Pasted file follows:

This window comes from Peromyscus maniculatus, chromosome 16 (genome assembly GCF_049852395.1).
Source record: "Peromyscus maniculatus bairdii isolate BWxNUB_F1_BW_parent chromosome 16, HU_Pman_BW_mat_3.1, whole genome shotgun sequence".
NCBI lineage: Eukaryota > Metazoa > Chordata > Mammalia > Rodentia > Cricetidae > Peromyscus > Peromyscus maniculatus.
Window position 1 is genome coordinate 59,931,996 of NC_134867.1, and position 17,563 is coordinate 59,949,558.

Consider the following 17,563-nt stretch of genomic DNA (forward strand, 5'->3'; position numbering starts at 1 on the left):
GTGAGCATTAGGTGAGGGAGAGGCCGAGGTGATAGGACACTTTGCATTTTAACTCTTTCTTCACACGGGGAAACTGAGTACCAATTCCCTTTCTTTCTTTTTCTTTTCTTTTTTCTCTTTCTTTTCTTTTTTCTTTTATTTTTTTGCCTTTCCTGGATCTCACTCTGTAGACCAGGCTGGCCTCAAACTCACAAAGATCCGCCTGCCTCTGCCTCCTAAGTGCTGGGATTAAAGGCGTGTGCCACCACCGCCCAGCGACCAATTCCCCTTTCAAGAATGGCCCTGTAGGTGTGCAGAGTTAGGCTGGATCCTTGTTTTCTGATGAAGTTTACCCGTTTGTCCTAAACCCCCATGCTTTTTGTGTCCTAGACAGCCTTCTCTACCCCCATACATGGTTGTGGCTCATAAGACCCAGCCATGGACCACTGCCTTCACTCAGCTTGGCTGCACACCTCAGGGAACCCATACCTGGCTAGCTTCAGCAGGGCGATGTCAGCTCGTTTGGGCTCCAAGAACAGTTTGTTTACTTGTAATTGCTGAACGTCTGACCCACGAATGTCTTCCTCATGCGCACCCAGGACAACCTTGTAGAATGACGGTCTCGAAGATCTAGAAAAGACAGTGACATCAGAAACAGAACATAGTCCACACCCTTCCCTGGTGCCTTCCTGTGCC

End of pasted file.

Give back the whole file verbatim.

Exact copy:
This window comes from Peromyscus maniculatus, chromosome 16 (genome assembly GCF_049852395.1).
Source record: "Peromyscus maniculatus bairdii isolate BWxNUB_F1_BW_parent chromosome 16, HU_Pman_BW_mat_3.1, whole genome shotgun sequence".
NCBI lineage: Eukaryota > Metazoa > Chordata > Mammalia > Rodentia > Cricetidae > Peromyscus > Peromyscus maniculatus.
Window position 1 is genome coordinate 59,931,996 of NC_134867.1, and position 17,563 is coordinate 59,949,558.

Consider the following 17,563-nt stretch of genomic DNA (forward strand, 5'->3'; position numbering starts at 1 on the left):
GTGAGCATTAGGTGAGGGAGAGGCCGAGGTGATAGGACACTTTGCATTTTAACTCTTTCTTCACACGGGGAAACTGAGTACCAATTCCCTTTCTTTCTTTTTCTTTTCTTTTTTCTCTTTCTTTTCTTTTTTCTTTTATTTTTTTGCCTTTCCTGGATCTCACTCTGTAGACCAGGCTGGCCTCAAACTCACAAAGATCCGCCTGCCTCTGCCTCCTAAGTGCTGGGATTAAAGGCGTGTGCCACCACCGCCCAGCGACCAATTCCCCTTTCAAGAATGGCCCTGTAGGTGTGCAGAGTTAGGCTGGATCCTTGTTTTCTGATGAAGTTTACCCGTTTGTCCTAAACCCCCATGCTTTTTGTGTCCTAGACAGCCTTCTCTACCCCCATACATGGTTGTGGCTCATAAGACCCAGCCATGGACCACTGCCTTCACTCAGCTTGGCTGCACACCTCAGGGAACCCATACCTGGCTAGCTTCAGCAGGGCGATGTCAGCTCGTTTGGGCTCCAAGAACAGTTTGTTTACTTGTAATTGCTGAACGTCTGACCCACGAATGTCTTCCTCATGCGCACCCAGGACAACCTTGTAGAATGACGGTCTCGAAGATCTAGAAAAGACAGTGACATCAGAAACAGAACATAGTCCACACCCTTCCCTGGTGCCTTCCTGTGCC